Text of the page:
There is certainly a large part of me that is enjoying the Formula 1 season so far. Mercedes fighting hard to defend its titles, Ferrari challenging as hard as they can, since the introduction of these set of regulations, and Red Bull winning the Chinese Grand Prix.
While engine development, chassis development and other aspects of the cars are all key factors, it cannot be overlooked as to just how important Pirelli’s contribution to the season has been so far.
Pirelli created all-new compounds and even added two versions to its catalog and the intent was to add more strategy and impact depending on the track and conditions. They have achieved that according to Mercedes chief strategist, James Vowles.
“The tires this year are having an impact,” said Vowles.
“But more so than that there’s a second aspect as well, which is you’ve got three teams – Mercedes, Ferrari and Red Bull – that all, depending on what tire and what track it is, are able to have different levels of performance to each other.
“And what that’s creating is different cars with different levels of performance depending on what the track temperature is, what the conditions are, and what tire they have fitted to the car.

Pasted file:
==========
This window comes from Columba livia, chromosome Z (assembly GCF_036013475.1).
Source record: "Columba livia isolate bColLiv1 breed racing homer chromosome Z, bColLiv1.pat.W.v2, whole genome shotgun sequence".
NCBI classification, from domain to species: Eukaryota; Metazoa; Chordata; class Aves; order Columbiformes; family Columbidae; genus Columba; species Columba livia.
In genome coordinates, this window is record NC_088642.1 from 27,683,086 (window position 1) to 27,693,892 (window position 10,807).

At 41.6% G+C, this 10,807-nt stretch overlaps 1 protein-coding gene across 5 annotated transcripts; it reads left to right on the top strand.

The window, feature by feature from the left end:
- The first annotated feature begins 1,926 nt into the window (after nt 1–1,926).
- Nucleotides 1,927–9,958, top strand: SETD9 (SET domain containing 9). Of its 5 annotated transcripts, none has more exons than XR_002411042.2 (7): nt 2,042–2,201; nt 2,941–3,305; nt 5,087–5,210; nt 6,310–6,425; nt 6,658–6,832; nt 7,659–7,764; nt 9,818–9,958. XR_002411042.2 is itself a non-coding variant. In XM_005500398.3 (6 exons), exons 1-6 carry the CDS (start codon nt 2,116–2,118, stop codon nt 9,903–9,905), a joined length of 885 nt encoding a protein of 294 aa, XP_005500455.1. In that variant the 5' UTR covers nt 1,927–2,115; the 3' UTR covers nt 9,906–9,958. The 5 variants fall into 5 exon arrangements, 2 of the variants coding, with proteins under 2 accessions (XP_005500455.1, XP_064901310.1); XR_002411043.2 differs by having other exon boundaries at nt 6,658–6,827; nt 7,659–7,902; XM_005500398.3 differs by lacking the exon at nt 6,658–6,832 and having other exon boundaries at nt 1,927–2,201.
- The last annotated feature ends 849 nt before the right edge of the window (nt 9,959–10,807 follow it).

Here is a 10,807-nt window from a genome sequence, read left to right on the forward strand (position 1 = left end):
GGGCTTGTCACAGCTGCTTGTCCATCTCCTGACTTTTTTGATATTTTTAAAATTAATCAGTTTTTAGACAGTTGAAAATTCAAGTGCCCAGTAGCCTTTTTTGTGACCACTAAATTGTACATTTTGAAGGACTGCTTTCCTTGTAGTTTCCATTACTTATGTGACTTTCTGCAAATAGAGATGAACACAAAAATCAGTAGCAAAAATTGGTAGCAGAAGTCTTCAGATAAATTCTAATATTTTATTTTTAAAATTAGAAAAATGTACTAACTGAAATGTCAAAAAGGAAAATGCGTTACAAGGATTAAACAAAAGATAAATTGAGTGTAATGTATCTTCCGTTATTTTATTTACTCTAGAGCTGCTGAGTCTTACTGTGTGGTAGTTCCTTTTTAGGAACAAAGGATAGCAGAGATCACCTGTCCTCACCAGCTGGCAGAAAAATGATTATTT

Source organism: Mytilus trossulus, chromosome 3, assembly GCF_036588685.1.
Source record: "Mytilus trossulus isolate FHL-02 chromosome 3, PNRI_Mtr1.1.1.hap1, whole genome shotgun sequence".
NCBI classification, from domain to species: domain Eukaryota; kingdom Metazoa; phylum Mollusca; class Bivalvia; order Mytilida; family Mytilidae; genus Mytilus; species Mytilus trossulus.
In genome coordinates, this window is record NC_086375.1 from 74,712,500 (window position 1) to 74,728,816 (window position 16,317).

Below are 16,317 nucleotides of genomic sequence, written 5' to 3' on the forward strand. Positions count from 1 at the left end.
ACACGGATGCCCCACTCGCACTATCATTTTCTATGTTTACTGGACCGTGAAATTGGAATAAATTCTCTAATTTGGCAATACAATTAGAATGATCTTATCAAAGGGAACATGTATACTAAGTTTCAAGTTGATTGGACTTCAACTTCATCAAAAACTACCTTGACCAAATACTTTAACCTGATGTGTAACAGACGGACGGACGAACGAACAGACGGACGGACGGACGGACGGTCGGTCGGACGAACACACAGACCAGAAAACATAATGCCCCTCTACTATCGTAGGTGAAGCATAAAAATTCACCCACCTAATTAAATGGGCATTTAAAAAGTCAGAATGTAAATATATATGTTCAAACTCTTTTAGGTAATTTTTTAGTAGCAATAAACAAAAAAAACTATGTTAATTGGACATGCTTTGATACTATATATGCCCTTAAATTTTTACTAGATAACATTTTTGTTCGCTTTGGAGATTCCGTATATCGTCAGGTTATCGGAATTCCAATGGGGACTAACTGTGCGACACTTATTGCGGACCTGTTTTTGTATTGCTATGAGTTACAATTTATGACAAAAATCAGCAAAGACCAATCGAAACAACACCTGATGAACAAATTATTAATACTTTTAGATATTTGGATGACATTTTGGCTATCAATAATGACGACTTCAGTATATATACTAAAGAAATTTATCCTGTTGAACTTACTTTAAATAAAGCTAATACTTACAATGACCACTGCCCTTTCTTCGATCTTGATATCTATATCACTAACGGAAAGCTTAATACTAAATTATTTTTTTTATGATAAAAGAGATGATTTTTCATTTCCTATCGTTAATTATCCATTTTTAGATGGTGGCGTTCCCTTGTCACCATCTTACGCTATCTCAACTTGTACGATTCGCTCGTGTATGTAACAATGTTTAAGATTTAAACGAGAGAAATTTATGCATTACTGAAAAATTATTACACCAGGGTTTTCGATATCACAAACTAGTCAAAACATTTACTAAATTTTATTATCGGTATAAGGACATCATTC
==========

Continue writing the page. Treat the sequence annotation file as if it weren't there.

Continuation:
“As you go to a track and it becomes windy or not windy, or cold or hot, you can see a swing of up to a second in lap times because of those environmental factors.”
No one wants to look a gift horse in the mouth so picking the Pirelli impact apart makes little sense but if I am honest, there is a small part of me that struggles with the idea that the disparity between teams is really determined by the tire compounds chosen. Depending on the track and temperature, no matter what a team does, they may struggle because that’s how that tire on this car at this track with these temps is going to behave.
Sure, that’s been a reality for decades in one sense and that’s perfectly fine, that’s racing. What has me curious is that if the realistic dominance matrix is Mercedes, Ferrari, Red Bull in that order, like it has been for the past four years, then I am concerned that the gap between these teams is being artificially narrowed due to tires and not cars. You could argue that it is the car because the car has to work with the tires. I get that.
If you’re new to F1, you may not recall the regulation changes that were ushered into the sport to hamper Ferrari’s dominance or the same strategy that was used to slow Red Bull’s dominance. I was no fan of that back then just as I would not be a fan of slowing Mercedes down through crafty tech and regulations.
I am sure that I will be the sound of one hand clapping here and my view won’t be very popular but I just believe that Mercedes should be beaten when another team builds a better car and not when Pirelli out-smart Mercedes through dodgy tires that only work well for them on certain tracks with certain conditions. That’s not fair to Mercedes and this critique is coming from a Ferrari fan no less.
The counter side of may argument is that it’s the same for everyone so deal with it. It’s early days so let’s see how this plays out…I just get touchy when I feel like the racing is impacted by a construct and not by sheer engineering of a superior car.